Grinding gear


A known and documented problem continues to cause embarrassment and expense for Cessna operators.

It was a memorable sightseeing trip, for the wrong reasons. The aircraft passengers got a ‘near death experience’ anecdote to enliven their holiday slideshows; the aircraft operator got an expensive bill.

On 1 February last year, a Cessna 210 returned to Kununurra airport in northeast Western Australia, after a scenic trip to King George falls, which were in full flow at that time of year.

When the pilot selected the landing gear ‘down’, the green light did not come on, but the landing-gear pump continued to run until its circuit breaker popped. It did this each of the three times the gear selector was operated. The main gear, which could be seen, was clearly down, but the state of the nose gear was a mystery. The pilot inspected the indicator globe; it was working. The pilot extended the gear manually, then flew past the runway where observers on the ground said the nose gear appeared to be down. About 100 m after touchdown it became clear that it was not, as the nose of the aircraft struck the runway. There were no injuries, and minor damage.

A near death experience it was not, except perhaps in the Daily Mail use of the phrase. Controlled gear-up landings rarely cause injuries and hardly ever lead to deaths. But they are expensive and embarrassing. Human nature being what it is, gear-up landings have a certain inevitability: distraction, stress and simple lapses of attention see to that. But equally, gear-up landings are almost always avoidable.

The one at Kununurra was. It was the result of a failure mode that was well known and thoroughly documented. Cessna service bulletin SEB95-20 Nose Landing Gear Actuator Downlock Inspection, had been around since 29 December 1995, and specifically recommended the inspection of the nose landing-gear downlock actuator pins to determine their security and functioning.

The downlock pin flaw is common to all Cessna single-engine retractable aircraft. Over years, the nose landing-gear downlock pins work loose, then crack and fail at the retaining groove, which allows them to move out and jam the undercarriage actuator. This prevents the nose landing gear from locking fully down and the result is the nose gear collapses on landing. The US National Transport Safety Board (NTSB) has more than 30 reports of failed nose landing gear downlock pins on its books.

SEB95-20 requires an initial inspection within 12 months, or 200 hours; and each 200 hours following, for pin movement and cracking. The alternative to this regime is to install modified pins in accordance with Service Kit 210-155.

CASA had published Airworthiness Advisory Circular 1-102 in 1998 recommending inspections as described in Cessna SEB 95-20 and the installation of SK210-155. However, AAC 1-102 was not mandatory.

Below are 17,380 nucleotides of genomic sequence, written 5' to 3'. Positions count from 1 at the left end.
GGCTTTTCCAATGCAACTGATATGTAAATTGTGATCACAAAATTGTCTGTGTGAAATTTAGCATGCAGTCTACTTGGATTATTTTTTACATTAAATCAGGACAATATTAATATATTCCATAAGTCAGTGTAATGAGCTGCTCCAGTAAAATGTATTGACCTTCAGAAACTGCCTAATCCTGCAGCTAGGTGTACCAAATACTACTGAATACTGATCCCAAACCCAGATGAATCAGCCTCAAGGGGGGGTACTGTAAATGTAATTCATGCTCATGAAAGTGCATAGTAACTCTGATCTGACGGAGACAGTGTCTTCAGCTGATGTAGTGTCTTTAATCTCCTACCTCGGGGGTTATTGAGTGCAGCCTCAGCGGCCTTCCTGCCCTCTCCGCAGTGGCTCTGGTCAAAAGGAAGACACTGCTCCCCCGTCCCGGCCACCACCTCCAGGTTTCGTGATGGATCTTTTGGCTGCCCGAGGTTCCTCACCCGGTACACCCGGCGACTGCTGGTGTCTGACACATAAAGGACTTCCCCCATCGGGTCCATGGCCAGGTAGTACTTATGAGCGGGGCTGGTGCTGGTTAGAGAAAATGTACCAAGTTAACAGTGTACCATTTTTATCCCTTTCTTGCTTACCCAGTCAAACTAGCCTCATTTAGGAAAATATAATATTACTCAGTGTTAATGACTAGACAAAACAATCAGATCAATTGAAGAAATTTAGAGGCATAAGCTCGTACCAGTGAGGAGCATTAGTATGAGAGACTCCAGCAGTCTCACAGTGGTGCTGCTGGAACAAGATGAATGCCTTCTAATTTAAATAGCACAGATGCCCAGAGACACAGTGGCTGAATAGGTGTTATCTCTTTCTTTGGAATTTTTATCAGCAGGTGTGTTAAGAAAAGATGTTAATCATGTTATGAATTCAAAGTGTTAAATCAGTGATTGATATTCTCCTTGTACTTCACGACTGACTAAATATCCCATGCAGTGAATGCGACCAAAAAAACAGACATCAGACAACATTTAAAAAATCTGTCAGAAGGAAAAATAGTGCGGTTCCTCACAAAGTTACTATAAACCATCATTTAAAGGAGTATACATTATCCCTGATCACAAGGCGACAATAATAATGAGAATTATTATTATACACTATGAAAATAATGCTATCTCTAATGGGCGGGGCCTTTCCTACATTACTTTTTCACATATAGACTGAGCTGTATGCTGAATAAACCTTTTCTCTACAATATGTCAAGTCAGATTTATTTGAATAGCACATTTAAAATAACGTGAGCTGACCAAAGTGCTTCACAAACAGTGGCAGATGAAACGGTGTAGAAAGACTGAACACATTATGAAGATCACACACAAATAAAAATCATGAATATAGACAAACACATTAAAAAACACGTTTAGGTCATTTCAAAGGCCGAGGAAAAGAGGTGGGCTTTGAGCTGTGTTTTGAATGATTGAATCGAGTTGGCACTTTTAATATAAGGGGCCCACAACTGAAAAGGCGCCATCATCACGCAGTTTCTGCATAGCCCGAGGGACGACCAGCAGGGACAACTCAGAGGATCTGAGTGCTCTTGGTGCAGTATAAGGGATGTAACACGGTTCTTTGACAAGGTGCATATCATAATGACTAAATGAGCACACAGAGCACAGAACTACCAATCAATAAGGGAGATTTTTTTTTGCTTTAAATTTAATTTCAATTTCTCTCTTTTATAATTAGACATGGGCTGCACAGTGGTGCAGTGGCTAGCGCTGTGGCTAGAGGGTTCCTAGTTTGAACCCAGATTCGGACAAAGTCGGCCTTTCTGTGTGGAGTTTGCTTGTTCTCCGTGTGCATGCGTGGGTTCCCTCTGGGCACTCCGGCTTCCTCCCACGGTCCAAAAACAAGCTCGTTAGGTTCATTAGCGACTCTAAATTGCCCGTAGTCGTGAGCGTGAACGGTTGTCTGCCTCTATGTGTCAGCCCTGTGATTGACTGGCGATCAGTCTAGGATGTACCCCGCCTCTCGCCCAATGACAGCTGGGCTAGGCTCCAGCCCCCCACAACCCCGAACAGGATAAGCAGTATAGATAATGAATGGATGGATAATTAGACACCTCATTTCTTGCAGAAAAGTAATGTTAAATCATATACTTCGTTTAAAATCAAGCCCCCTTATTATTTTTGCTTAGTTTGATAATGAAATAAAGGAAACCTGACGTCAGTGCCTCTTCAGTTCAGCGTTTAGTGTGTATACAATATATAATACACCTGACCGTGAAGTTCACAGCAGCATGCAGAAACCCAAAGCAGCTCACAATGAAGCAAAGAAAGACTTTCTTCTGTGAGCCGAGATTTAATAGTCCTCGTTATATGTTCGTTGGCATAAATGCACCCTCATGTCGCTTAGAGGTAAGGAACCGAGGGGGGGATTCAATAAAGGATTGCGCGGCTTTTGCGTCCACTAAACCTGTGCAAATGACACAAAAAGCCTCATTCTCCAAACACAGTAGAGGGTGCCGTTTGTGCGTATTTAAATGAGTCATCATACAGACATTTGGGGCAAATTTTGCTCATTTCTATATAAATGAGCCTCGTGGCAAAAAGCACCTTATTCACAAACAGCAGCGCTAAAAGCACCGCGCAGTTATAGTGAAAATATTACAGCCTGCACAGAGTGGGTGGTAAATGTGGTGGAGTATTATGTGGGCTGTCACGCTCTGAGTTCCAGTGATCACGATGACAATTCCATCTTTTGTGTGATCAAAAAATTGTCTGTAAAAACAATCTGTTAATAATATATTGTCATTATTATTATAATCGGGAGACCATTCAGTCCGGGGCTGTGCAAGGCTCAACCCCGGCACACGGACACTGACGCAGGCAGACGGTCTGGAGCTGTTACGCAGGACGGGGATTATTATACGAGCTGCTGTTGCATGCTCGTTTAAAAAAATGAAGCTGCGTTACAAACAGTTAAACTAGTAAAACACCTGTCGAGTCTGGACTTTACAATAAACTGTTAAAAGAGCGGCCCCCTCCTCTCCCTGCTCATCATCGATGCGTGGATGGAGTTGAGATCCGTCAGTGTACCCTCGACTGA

In its investigation of the Kununurra accident the ATSB noted that the aircraft involved had been maintained to CASA schedule 5. ‘As the nose landing gear was inspected in accordance with Schedule 5, the operator reported that they did not need to comply with Cessna SEB95-20,’ the report says.

Undercarriages, whether retractable or fixed, are not part of the supplementary inspection documents (SIDs) that CASA has mandated for primary structural items on Cessna aircraft (see Doing it Right Flight Safety Australia, May-June 2014). CASA AWB 02-048 Issue 3 clarifies this exemption. This was done to ease the cost burden of SIDs compliance on Cessna aircraft owners, and in recognition that undercarriage failure rarely, of itself, leads to injury or death.

Nevertheless, Civil Aviation Regulation (CAR) (1988) 42V (1) requires that ‘the performance of maintenance’ is to be carried out in accordance with the relevant approved data, no matter what the elected maintenance schedule. Colloquially, if it’s printed you must read it and do what it says.

As far as 42V (1) is concerned, it doesn’t matter whether you use the manufacturer’s maintenance schedule under CAR42A, the CASA maintenance schedule in accordance with CAR 42B (Schedule 5), or an approved system of maintenance under CAR42C. In any of these cases you must use the approved data and publications as part of your maintenance program.

That’s why CASA strongly recommends incorporating Cessna SID inspections for all Cessna aircraft undercarriage structures and systems, including Cessna SEB 95-20, currently omitted from the SID requirements for the Cessna 210 series (although, strangely, it is applied to other Cessna retractables). Apart from anything else, it would be a pity to write off an aircraft after a gear-up landing after spending considerable time and money to make sure every other aspect of it was safe and SIDs compliant.